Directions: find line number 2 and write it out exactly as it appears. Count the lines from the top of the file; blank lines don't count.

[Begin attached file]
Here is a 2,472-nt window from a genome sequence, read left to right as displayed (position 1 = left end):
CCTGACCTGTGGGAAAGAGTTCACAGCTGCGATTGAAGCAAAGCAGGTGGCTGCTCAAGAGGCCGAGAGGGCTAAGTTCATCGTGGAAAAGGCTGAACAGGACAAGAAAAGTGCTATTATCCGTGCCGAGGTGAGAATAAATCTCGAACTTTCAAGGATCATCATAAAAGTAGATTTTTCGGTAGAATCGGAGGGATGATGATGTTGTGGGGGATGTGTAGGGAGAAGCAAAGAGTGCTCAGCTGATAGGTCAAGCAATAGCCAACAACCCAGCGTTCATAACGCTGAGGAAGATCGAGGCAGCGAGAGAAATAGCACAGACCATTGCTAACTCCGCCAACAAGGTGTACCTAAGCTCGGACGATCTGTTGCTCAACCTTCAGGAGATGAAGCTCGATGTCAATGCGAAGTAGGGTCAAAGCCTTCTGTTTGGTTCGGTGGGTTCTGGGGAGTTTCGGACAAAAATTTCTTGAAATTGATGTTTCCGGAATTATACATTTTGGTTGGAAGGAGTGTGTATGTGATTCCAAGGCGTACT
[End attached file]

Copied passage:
CCTGACCTGTGGGAAAGAGTTCACAGCTGCGATTGAAGCAAAGCAGGTGGCTGCTCAAGAGGCCGAGAGGGCTAAGTTCATCGTGGAAAAGGCTGAACAGGACAAGAAAAGTGCTATTATCCGTGCCGAGGTGAGAATAAATCTCGAACTTTCAAGGATCATCATAAAAGTAGATTTTTCGGTAGAATCGGAGGGATGATGATGTTGTGGGGGATGTGTAGGGAGAAGCAAAGAGTGCTCAGCTGATAGGTCAAGCAATAGCCAACAACCCAGCGTTCATAACGCTGAGGAAGATCGAGGCAGCGAGAGAAATAGCACAGACCATTGCTAACTCCGCCAACAAGGTGTACCTAAGCTCGGACGATCTGTTGCTCAACCTTCAGGAGATGAAGCTCGATGTCAATGCGAAGTAGGGTCAAAGCCTTCTGTTTGGTTCGGTGGGTTCTGGGGAGTTTCGGACAAAAATTTCTTGAAATTGATGTTTCCGGAATTATACATTTTGGTTGGAAGGAGTGTGTATGTGATTCCAAGGCGTACT